Food deserts are defined by the U.S. Department of Agriculture as low-income communities located more than one mile from a reliable source of fresh produce and other healthy whole foods.
And nearly 2 million Georgia residents, including about 500,000 children, live in food deserts, according to a new three-part Atlanta Journal Constitution investigation.
“Most of our shopping is done from the carts where the markdowns are,” said Evie Sanders. “We can’t afford name brands.”
Sanders, along with her husband Ricky, eke out a living from $1,500 in monthly disability checks and $25 a month in food stamp. On a good day, if their used 2004 Honda Pilot isn’t on the blink, it takes them no more than 10 minutes to drive the 10 miles from their home in Cumming to the nearest Kroger.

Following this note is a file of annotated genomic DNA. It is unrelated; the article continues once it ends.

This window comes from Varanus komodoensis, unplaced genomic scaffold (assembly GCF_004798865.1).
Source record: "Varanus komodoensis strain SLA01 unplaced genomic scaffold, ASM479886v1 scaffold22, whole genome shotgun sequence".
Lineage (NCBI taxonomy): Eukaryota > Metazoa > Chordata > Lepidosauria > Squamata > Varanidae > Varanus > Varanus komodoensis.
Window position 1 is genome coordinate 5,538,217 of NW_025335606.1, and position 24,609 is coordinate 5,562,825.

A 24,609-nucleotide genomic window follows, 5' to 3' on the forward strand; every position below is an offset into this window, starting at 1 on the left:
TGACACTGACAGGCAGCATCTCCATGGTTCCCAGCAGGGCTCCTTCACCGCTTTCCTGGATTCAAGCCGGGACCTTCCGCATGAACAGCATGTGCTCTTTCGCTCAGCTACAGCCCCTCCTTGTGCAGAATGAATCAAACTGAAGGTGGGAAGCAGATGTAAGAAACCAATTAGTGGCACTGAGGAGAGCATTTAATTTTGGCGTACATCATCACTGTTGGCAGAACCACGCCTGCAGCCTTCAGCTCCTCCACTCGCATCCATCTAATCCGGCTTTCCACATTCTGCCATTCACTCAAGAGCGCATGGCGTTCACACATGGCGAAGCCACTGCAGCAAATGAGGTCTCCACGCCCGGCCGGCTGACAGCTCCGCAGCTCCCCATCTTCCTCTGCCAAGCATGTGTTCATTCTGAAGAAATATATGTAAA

The Sanders aren't alone: There are dozens of deserts across the metro area — in Decatur, Douglasville, Norcross and others.
And that's not all: "food insecurity" — the label given people who may live near a grocery store but can’t afford to buy food — is a statewide issue.
According to Feeding America, the nation’s largest domestic hunger-relief organization, 19 percent of all households in Georgia are food insecure. Even in affluent counties such as Cobb and Gwinnett, nearly 15 percent of households qualify as food insecure.
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